One advantage that a ranged unit has is the ability to select a foe from the backline to take down. Having a weapon or any skill that requires an ally within two spaces is likely to limit the unit’s capacity in doing so. As Xane’s weapon is imperative to how his kit works, the capacity of Xane being able to dive into the opponent’s team without risking the ally behind is rather low. Furthermore, the intuition of running support for Xane would be to maximize the said support’s visible stats. That could be problematic as Chill skills and shrines are likely to hit the support unit supplying Xane with a stat boost. This would further limit Xane’s stats in general. Lastly, requiring the support to be within two spaces means susceptibility to Panic. 

Halloween Xane is a unit that requires careful team planning. If planned well, Xane’s potential is undeniable. However, while his potential is high, his inconsistencies can be problematic. 

Halloween Fallen Robin (F) <TIER 2>

Fallen Robin is a traditional enemy-phase dragon, with an additional perk of healing 30% of her HP upon special activation. This is reminiscent of Brave Claude’s Wind Parthia, albeit on a smaller scale. Her personal Passive A, Dragonscale is a substantial upgrade over her Legendary counterpart as it provides Fallen Robin with more stats to work with, and an on-damage special acceleration similar to the effects of Huge Fan and Pledged Blade.

However, just like Brave Claude, her choices for a Passive B skill are sparse at best. Most of the stronger Passive B skills for fliers are locked to swords, lances and axes, and Dive Bomb is likely to be suboptimal due to Robin’s extremely low speed. As mentioned in the skill discussion of Dragon’s Ire, it can be rather problematic if Robin does not one-shot her opponent, as the opponent might be able to activate a special. There is also consideration of the weakness to dragon-effective weapons, which means the usual vulnerabilities to Thrasir.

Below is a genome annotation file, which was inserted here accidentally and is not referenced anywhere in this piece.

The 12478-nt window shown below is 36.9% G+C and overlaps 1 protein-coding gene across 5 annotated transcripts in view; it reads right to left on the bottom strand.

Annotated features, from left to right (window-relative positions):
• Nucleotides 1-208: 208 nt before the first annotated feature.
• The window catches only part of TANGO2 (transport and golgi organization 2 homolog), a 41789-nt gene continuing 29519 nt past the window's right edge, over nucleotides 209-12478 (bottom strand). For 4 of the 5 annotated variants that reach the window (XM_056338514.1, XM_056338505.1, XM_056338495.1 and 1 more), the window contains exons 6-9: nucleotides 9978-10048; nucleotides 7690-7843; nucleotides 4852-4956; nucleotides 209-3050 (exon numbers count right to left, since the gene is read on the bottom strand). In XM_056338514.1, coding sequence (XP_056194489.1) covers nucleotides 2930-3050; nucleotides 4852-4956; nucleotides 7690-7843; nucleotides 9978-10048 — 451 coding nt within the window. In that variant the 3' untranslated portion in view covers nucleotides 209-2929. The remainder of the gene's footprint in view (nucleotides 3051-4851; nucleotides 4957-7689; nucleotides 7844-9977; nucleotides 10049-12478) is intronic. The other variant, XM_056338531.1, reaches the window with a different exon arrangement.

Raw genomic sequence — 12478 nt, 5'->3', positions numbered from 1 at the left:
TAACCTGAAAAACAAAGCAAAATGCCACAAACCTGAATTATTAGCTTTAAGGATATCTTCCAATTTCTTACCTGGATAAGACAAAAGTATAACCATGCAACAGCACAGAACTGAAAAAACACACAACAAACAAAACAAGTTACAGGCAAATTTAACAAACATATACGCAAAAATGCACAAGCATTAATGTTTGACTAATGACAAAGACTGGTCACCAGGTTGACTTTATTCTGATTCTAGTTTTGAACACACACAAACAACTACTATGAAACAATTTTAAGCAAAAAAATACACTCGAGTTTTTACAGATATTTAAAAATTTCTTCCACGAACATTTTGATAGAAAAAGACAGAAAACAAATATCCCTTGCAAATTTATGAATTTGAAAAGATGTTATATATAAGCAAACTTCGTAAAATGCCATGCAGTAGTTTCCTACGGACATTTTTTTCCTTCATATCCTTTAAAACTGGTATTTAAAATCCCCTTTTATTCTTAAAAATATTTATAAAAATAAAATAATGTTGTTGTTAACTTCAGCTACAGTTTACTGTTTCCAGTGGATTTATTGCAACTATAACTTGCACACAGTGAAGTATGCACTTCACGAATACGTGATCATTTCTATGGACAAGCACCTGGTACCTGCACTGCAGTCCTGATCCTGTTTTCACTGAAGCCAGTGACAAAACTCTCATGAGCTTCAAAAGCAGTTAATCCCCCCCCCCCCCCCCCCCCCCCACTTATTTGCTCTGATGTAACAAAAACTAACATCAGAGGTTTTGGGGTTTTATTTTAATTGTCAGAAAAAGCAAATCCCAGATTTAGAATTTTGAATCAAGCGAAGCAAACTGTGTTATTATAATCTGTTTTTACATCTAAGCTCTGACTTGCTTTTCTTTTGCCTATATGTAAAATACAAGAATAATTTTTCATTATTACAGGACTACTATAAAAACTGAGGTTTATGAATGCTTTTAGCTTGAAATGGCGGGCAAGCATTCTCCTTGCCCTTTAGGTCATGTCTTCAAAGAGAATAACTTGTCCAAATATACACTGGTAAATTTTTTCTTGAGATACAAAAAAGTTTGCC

Fallen Robin in a wolf costume is substantially stronger than her rather outdated Legendary form, however the only defensive mechanism Robin has is the 30% HP healing, which might be inadequate due to the potential of foe’s follow-up attacks. The ideal scenario would be for Robin to be capable of taking the foe down in a single hit, but the lack of inheritance option as a dragon flier could limit Robin’s ability to do so.

Halloween Tiki <TIER 1>

Halloween Tiki is particularly unique, as her player phase is nothing to scoff at despite being a dragon unit. Outside of the typical boosts in ATK and SPD, Frostfire Breath’s main effect works similarly to a Blade Tome as it grants damage based on bonuses to her DEF and RES. Similar to Blade Tomes, Panic and buff negation such as those from Lulls could pose some issues for Tiki. It is worth noting however that Tiki will not lose any damage from Lull ATK SPD, unlike a Blade Tome unit.

Tiki’s main draw is her Duo skill, as it is similar to fielding a dancer or singer in the team. The main difference from a dancer is that Tiki is fully capable as a combat unit due to her base stat total not being penalized as a dancer/singer. The sheer utility of a combat-capable dancer/singer is sufficient for Tiki to be considered in Tier 1.

Other Changes

Updated hero icons to reflect new resplendent heroes.